Quercus robur – the English oak – is synonymous with strength, size and longevity. Despite its apparently random method of reproduction, oaks can grow to well over 30m and can live in excess of 1,000 years.
This deciduous broadleaf tree grows in Europe, North Africa, Asia Minor and the Caucasus. Of the species of tree native to Britain, the English or pedunculate oak is probably the most well-known and best-loved. This king of the forest can live for more than a millennium according to some sources, and grow up to 40m (125ft). Mature specimens are usually home to many species of wildlife. Quercus robur is named for its robust or sturdy nature and since iron tools were first made, people have been cutting down this mighty tree for its strong and durable timber. It can take as long as 150 years before an oak is ready to be used for construction purposes but it is well worth the wait.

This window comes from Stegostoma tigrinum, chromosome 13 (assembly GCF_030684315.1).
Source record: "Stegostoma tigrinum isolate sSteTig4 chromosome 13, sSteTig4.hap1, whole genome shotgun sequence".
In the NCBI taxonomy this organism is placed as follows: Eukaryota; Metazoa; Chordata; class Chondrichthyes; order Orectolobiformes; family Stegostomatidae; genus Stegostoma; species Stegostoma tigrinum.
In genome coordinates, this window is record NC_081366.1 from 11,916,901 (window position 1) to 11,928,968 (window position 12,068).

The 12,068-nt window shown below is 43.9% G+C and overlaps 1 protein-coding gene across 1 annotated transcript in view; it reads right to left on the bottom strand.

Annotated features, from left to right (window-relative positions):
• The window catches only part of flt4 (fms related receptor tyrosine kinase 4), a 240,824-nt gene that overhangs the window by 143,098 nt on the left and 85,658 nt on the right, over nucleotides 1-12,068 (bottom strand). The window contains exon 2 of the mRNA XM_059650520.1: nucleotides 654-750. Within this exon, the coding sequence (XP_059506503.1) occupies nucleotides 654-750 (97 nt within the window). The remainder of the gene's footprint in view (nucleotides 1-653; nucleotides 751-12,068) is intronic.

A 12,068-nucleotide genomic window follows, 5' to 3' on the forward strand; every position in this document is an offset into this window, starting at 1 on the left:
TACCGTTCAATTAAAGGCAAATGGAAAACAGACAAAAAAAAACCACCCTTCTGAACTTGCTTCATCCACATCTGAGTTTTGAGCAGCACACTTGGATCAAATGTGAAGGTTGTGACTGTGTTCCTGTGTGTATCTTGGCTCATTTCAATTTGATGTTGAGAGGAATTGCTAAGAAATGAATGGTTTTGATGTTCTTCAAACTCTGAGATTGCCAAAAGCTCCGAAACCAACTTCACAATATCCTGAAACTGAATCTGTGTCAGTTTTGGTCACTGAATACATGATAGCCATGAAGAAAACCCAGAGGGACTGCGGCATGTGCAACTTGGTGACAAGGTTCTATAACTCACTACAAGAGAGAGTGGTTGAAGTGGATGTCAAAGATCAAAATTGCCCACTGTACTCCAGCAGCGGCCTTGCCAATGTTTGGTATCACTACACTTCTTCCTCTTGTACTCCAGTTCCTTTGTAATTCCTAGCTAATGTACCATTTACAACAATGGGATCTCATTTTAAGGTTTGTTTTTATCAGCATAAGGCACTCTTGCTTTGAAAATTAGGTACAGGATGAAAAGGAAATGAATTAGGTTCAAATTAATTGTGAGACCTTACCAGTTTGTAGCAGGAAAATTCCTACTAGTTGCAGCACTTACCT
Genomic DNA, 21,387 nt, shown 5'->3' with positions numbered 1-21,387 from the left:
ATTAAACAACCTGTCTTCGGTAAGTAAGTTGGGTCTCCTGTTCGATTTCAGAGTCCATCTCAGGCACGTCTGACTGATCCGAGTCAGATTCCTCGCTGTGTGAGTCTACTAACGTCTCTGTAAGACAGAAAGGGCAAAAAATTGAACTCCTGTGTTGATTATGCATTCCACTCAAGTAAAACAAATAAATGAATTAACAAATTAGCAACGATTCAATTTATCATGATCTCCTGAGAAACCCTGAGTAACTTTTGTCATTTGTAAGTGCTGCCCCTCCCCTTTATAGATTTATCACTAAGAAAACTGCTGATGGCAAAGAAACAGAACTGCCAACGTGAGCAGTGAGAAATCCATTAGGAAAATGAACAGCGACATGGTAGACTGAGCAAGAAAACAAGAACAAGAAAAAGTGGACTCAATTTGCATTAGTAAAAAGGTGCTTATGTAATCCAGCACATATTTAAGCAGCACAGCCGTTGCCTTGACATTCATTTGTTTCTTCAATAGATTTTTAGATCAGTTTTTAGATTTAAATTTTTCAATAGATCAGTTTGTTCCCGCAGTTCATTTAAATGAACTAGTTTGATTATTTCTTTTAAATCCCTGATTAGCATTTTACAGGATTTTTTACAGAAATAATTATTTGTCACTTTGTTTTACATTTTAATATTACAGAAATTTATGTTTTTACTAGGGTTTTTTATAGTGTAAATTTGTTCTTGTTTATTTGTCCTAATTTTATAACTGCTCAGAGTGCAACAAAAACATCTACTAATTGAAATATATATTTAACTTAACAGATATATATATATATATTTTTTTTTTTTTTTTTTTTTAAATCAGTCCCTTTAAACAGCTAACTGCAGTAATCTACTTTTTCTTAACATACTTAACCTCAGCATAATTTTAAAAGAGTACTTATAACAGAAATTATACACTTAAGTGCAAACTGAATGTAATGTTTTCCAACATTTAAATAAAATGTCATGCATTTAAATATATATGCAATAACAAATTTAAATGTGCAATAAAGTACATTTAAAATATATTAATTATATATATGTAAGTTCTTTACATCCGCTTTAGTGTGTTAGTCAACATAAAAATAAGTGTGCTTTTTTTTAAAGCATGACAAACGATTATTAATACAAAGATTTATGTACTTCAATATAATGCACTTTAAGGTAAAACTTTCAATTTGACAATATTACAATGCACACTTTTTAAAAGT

Until the middle of the 19th century when iron became the material of choice for building ships, thousands upon thousands of oaks were felled every year. It was estimated that it took 2,000 trees to make a single ship, and eventually laws were passed to protect the oak.
For such a huge, long-living and widespread tree, the oak is surprisingly bad at reproducing naturally. Firstly, it can take a full 50 years before the tree has its first crop of acorns, the seed of the oak. Secondly, the overwhelming majority of the tens of thousands of acorns it drops are eaten by animals or simply rot. And so it is left to forgetful squirrels or jays to bury them for future consumption for the lifecycle of this giant of the countryside to continue.